One of my clients’ top priorities is developing a robust career strategy. Frequently, they have a specific promotion or salary increase in mind. One of the best ways to achieve either of these goals is with internal networking. Effectively, you’re building a group of internal advocates who can speak highly of your work and bring support to your candidacy when the time comes.
Here are the top 3 things you need to do to get you closer to that promotion!
Find a mentor
I think it’s important to define “mentor” first. Unless we’re the president or owner of the organization, we have a supervisor we report to. Yes, we have direct reports, but we’re still accountable to someone.
A mentor is also someone who keeps us accountable. They’ve somebody who can bring us under their wing and keep us on the path towards career success. A mentor can be someone such as:
A tenured co-worker;
A community leader;
Someone else in your profession that is more tenured.
Finding a mentor isn’t necessarily a straightforward approach. There are a few steps you’ll need to take to find one:
Decide what you need to get out of a mentor/mentee relationship;
Develop a list of possible names, both inside and outside of your network;
Come up with a short “elevator pitch” on why you’d like to work with them.
Reach out to them via Linkedin or with a quick email
When you work with a mentor regularly, you can let them know your short-term and long-term promotion goals. In return, they can help you determine if they are realistic and if you’re on the right path to achieving them.
While working with them, track your performance and quantify your results. That way, when you sit down with your mentor, you have concrete data to go over. Keep track of this data can help you gain clarity on how much closer you are to that coveted promotion.
Next, it’s critically important to get involved with others within your organization. We all know that companies look for “team players” when it comes to hiring. Look for opportunities to work with others outside of your primary job on a collaborative project. After all, a person who works well with others is one step closer to getting promoted.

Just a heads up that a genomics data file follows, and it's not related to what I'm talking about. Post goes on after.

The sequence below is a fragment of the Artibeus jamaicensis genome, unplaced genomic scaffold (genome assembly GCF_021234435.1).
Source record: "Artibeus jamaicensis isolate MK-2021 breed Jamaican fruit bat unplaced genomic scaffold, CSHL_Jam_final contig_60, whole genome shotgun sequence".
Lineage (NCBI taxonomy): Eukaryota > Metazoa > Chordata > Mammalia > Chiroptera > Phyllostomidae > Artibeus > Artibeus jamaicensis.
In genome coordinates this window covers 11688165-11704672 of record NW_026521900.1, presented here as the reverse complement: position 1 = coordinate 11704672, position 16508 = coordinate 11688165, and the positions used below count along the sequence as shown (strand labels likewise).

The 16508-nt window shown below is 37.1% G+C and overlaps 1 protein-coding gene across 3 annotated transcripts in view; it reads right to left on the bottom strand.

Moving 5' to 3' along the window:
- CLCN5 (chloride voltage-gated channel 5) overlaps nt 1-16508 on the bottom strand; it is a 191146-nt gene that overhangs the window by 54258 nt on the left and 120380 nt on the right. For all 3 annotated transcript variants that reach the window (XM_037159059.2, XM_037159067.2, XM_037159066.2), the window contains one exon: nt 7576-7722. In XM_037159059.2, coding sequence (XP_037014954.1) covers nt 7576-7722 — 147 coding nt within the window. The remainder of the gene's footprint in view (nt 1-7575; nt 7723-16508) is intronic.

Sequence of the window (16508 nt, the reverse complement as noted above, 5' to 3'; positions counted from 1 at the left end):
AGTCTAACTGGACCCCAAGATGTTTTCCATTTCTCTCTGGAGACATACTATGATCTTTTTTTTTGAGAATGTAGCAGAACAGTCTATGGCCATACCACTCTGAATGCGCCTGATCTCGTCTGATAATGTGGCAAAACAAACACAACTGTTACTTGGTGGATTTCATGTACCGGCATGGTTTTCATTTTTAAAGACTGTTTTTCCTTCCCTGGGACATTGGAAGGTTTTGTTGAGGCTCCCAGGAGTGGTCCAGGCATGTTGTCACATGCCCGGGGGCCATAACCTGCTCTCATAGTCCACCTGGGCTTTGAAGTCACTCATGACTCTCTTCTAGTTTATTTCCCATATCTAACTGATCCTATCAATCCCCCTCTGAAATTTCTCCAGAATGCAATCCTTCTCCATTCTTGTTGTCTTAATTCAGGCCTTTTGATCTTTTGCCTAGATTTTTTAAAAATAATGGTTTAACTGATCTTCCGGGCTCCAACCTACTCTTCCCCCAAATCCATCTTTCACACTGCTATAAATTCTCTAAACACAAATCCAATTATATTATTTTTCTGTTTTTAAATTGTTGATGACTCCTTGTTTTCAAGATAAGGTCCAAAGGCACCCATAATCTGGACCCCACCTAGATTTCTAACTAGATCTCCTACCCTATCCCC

From time to time, you may have the chance to be a mentor yourself. For the same reasons as to why you need a mentor, there are many opportunities for you to share your expertise with co-workers who need assistance.
Involvement in a mentoring program also demonstrates to your organization that you’re ready to move into a managerial role (or if you’re already in one, the next step up the corporate management ladder). Showing you can influence, develop, and train people is one of the key ways to show your readiness for a promotion.
As an extension of that, look for opportunities to grow your skills. Helping out someone else may mean more than their success — it also means you’re learning new things and expanding your internal value to the organization. When you get involved, say, you’re both learning how their team functions and diversifying your skill set in another department. In turn, they can also give you that added support when it comes time for a promotion.
Be a “bright spot” in the organization.
Career strategy often involves a reframing of how we engage with others. Work can be and will be stressful. No matter what you face, keep a positive attitude at all times. Avoid office gossip as much as possible. Stay out of office politics too. Don’t let others bring you down. Even when you feel overwhelmed, be a bright spot to others on your team. Our stresses can make us more prone to negative engagement. When we engage with others positively, they’ll be inspired by your positivity and, in the end, look to you as someone who can lead and guide them through challenges.
Marketers often like to use the phrase “thought leader” to describe someone who sees things differently and can challenge others to think more creatively. This term doesn’t just apply to marketing, although to some extent, that’s precisely what you’re doing. As a thought leader in your organization, you’re demonstrating your commitment to improving the company. It can showcase your ability to increase efficiency or how to build better relationships with clients. Thought leaders stand out, which is something you’ll need to do when seeking a promotion. So how does this tie back to internet networking?
You’re building a professional brand that others can both rely on and look up to.
Personal branding shows that you take pride in your work, helps you stand out, and — when it’s a positive brand image — turns the rest of the team into your most prominent advocate.
Internal networking is the best way to show you’re ready for a promotion
Your mentor can help you navigate your career strategy, providing you with guidance on the next steps you should take. When you get involved with others, it builds relationships and advocates and allows you to give back through mentoring others. And when built positively, you see positive results.
Another fantastic way to move forward on that promotion is to download my free Salary and Promotion Negotiation Guide. Click HERE and fill out the short form — I’ll send it to you right away!
Are you looking to take the next step with your career? Then the best way to do that is to work directly with a career coach like myself. I am a Certified Professional Coach (CPC) and Certified Energy Leadership™ Index Master Practitioner, with a mission to help BIPOC professionals achieve their desired career success. It’s easy to set up a time to chat: just visit my contact page here to schedule your appointment today!